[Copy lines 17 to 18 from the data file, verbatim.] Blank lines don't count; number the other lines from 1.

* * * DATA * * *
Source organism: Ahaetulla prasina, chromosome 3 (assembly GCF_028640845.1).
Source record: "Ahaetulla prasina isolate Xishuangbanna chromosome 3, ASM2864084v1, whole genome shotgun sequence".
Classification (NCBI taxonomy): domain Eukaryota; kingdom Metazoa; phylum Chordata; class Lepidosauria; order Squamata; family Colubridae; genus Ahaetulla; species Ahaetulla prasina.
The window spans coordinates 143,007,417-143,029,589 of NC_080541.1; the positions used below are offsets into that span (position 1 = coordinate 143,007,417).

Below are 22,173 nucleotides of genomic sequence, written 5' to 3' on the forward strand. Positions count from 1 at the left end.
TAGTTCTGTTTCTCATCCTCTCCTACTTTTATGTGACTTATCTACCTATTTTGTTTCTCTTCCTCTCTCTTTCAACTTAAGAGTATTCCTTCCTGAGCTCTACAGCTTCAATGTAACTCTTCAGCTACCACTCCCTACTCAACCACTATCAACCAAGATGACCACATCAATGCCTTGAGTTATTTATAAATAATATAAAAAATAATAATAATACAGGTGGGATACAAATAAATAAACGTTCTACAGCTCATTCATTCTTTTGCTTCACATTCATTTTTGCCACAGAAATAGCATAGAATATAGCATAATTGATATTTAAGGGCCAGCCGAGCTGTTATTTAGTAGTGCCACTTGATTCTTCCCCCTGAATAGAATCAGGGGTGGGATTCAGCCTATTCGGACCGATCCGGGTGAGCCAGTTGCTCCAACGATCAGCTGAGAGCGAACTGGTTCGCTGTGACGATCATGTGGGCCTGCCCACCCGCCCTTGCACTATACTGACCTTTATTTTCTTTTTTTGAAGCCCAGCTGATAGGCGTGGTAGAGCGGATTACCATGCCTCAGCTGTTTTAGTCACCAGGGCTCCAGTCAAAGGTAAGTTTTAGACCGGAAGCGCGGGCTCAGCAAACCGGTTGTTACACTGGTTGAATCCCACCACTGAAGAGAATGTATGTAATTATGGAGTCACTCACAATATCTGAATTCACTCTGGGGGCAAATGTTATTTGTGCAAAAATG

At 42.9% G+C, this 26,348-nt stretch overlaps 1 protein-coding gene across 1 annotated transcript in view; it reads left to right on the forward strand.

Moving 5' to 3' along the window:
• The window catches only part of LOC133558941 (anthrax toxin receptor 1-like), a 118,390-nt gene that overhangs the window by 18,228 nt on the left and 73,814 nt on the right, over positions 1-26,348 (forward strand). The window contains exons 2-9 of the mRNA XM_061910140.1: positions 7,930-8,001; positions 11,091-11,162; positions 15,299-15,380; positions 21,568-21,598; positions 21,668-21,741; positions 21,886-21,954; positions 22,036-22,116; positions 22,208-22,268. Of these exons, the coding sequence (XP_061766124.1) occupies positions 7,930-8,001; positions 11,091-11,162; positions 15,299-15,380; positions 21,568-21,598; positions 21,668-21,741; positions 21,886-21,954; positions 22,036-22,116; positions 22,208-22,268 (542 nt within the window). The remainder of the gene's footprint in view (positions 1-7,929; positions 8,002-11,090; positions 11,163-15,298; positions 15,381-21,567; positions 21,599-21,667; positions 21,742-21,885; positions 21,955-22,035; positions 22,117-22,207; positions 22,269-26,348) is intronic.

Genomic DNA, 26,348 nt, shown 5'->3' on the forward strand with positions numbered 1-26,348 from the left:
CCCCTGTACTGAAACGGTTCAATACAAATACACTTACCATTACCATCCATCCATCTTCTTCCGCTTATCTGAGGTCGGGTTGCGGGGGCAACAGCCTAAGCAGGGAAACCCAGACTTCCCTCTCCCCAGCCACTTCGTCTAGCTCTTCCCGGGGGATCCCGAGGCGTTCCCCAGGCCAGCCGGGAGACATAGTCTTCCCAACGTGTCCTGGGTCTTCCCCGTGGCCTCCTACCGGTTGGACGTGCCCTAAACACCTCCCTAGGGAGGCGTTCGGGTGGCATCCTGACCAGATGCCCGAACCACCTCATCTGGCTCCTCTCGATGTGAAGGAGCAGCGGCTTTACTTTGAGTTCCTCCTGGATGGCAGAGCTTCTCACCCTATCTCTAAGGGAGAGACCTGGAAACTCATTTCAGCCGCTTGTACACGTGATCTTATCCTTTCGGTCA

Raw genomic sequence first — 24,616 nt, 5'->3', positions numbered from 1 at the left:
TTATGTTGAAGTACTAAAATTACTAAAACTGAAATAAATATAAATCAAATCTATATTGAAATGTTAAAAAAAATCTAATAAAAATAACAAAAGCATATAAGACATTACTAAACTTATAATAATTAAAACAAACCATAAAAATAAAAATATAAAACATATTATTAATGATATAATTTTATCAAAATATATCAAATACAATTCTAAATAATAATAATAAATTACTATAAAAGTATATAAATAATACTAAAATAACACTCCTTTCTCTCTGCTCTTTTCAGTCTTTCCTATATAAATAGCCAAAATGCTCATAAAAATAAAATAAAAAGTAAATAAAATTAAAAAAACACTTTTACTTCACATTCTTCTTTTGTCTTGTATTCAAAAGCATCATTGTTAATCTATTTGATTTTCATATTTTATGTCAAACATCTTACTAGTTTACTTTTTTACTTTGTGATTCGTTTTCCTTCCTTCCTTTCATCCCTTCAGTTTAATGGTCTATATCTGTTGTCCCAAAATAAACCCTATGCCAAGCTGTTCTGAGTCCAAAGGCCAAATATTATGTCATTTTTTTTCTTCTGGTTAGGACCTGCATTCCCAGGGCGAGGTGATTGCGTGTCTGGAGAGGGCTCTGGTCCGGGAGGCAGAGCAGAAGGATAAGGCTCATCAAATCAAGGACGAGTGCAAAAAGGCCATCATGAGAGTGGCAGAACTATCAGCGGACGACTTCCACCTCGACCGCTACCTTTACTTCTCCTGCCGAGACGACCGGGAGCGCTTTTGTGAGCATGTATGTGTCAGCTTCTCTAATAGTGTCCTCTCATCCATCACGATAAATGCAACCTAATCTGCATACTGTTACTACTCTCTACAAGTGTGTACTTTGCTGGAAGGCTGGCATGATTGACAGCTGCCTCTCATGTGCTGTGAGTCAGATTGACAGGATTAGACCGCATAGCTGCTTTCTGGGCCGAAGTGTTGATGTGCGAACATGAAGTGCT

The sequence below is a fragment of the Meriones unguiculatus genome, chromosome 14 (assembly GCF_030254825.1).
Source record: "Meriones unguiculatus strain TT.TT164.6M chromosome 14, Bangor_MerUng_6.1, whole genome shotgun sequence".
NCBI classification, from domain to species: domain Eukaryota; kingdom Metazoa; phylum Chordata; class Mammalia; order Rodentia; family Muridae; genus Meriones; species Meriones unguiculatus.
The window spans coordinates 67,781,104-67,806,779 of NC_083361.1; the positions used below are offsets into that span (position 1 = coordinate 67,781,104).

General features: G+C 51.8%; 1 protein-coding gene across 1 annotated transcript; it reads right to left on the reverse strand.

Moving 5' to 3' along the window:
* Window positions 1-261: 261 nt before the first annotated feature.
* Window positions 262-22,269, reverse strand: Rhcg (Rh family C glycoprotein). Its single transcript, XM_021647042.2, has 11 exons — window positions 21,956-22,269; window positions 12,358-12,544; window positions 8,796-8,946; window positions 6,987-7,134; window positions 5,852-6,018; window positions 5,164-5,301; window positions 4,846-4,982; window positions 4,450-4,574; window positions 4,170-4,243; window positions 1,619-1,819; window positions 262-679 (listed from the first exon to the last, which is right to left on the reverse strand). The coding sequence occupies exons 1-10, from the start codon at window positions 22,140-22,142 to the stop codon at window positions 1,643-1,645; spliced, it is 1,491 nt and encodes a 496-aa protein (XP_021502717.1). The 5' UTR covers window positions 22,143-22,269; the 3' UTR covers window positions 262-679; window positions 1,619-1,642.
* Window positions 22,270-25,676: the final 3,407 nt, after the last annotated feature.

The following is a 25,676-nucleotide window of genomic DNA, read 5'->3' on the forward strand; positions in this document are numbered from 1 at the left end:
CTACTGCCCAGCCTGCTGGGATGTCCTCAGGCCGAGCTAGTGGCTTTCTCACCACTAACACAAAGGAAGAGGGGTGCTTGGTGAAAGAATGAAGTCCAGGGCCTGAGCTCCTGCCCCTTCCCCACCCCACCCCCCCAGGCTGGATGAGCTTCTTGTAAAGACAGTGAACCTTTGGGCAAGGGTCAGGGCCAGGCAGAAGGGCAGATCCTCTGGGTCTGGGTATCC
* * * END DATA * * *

The window spans coordinates 67,781,104-67,806,779 of NC_083361.1; the positions used below are offsets into that span (position 1 = coordinate 67,781,104).

General features: G+C 51.8%; 1 protein-coding gene across 1 annotated transcript; it reads right to left on the reverse strand.